I asked the question in one of my latest vlogs (click here to watch) , what is Fine Art? It was one of those questions that is often avoided as can involve the writer to get into a corner which so often they find difficult to get out of. I have a simple approach in life. I believe the answer is easy, with the help of those who answered my question of course.
A good photograph evokes an emotion and you will often see me write the same words. When I want someone to look at my photography, I want them to feel a slight detachment from reality. Reality is a scene not photographed in the sense of the art but as a record. This is often referred to as a snap shot. The image below was taken during my last photography/hiking session in the Grisedale valley, The Lake District. This image was not reality, the world was not in black and white;
What is real however are the low lying clouds which create atmosphere, a feeling, an emotion. That emotion being solitude, tranquility, peaceful. Imagine the scene at mid day in bright sunshine with no clouds. What emotion would that bring?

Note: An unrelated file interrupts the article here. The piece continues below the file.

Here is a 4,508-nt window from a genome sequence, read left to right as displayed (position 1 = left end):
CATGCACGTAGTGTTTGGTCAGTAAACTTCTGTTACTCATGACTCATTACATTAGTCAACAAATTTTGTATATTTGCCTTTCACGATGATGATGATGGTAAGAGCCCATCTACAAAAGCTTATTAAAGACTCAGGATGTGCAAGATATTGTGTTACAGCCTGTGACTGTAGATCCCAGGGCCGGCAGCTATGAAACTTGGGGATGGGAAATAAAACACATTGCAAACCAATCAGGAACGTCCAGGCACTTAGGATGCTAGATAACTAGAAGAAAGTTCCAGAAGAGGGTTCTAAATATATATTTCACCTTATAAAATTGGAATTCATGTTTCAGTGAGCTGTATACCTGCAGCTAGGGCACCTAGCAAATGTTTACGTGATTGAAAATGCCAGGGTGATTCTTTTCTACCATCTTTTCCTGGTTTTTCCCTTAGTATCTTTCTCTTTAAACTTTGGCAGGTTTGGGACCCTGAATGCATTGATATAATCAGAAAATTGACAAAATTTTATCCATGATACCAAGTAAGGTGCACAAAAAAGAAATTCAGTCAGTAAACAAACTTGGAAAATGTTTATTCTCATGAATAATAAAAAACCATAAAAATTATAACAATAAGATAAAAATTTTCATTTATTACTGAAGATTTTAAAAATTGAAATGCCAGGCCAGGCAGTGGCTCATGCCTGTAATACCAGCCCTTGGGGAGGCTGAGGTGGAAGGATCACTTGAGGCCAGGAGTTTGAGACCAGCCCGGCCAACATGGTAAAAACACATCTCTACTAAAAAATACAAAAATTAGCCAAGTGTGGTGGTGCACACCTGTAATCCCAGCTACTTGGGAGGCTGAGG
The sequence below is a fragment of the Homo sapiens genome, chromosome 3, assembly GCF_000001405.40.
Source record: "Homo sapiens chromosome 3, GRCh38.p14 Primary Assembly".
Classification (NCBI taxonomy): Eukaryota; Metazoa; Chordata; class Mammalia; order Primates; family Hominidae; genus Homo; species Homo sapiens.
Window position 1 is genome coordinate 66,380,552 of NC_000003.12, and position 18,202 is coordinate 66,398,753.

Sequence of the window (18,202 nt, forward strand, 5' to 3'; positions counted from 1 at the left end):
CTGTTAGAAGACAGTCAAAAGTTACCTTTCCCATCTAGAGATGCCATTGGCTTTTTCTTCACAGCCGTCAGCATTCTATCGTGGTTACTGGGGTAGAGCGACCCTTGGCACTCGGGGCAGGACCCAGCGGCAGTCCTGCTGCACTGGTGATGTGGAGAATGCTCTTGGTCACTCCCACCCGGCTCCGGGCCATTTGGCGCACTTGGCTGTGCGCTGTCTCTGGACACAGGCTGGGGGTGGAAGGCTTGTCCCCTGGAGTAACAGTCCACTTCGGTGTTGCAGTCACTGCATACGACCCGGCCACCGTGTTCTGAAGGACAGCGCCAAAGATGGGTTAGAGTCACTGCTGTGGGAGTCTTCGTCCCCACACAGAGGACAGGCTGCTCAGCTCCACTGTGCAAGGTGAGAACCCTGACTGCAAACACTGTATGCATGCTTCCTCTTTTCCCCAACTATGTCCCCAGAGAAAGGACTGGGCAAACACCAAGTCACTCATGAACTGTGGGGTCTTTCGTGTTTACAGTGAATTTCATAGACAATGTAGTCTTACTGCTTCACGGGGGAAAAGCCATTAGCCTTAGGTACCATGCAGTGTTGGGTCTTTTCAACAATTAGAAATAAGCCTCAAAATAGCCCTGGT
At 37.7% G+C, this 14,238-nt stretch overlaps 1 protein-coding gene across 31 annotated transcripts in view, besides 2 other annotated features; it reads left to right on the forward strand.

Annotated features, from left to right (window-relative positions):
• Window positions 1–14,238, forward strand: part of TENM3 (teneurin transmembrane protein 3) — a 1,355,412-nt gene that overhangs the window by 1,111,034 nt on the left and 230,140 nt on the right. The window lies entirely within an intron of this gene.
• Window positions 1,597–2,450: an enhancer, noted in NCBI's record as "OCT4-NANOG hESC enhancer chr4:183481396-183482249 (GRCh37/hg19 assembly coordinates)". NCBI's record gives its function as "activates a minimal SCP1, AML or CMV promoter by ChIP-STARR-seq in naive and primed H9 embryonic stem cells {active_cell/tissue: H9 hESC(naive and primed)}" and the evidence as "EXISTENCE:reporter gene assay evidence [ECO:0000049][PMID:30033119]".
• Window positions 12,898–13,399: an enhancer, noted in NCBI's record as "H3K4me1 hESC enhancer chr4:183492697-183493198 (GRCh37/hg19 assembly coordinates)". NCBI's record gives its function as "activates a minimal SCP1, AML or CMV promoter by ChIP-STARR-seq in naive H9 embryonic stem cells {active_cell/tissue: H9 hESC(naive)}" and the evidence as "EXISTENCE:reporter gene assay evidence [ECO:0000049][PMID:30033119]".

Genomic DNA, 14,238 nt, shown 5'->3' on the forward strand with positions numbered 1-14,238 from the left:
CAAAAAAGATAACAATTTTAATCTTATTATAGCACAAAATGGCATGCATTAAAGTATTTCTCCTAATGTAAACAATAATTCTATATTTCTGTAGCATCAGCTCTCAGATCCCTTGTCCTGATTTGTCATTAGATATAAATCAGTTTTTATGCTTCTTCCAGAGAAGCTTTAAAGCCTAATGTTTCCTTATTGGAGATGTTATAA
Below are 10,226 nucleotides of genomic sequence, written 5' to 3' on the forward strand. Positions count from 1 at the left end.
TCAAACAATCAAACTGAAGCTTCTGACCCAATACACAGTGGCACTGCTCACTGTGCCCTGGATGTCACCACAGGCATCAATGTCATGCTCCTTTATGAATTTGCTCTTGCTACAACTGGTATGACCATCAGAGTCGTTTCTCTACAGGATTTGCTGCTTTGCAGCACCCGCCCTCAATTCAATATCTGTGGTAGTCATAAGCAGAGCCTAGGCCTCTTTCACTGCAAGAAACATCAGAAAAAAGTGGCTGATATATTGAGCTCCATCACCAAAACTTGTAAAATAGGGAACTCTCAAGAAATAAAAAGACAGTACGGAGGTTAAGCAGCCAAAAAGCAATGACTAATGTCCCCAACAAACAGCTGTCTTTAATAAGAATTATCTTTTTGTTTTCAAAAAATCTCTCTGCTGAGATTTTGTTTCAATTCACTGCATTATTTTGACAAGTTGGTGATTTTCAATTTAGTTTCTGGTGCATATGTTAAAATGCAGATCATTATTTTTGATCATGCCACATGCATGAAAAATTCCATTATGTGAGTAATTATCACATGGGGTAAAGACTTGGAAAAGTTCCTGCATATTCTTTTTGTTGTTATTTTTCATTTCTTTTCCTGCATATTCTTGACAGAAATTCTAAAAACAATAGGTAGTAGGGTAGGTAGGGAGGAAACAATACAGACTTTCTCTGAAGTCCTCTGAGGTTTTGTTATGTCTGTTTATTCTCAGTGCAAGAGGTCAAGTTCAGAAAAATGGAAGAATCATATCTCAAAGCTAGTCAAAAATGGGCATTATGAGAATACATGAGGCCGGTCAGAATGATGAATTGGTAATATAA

Without the emotive conditions, we can create a scene into something that we want to make to show whatever feeling we like. This is limited to the skills of the landscape photographer due to the ability to see a composition but even when beginning the photography journey, learning how to use filters is a quick remedy. Neutral Density filters, in particular 10 or 15 stops can change a normal scene in something magical and eerie. This is Fine Art as the viewer has been detached from reality for that moment.
A good landscape photographer will produce work that can grab the viewers attention and relive that thoughtful moment whether it be momentary and stir an intended emotion. By labeling a photograph as Fine Art then, does that mean that that photograph is a good photograph and really there are 2 genres of landscape photography, Fine Art or a snap shot? I’d prefer my portfolio labeled Fine Art.
2 thoughts on “Fine Art is just good photography”
I think in photography there is a linear scale with snapshots at one end and fine art at the other. I would never consider myself a fine art photographer but I hope that my work is better than just snapshots.
It is all photography. Some do to document, some do to enjoy and share their interpretation and vision. Believe me Chris, you are much more than a snapper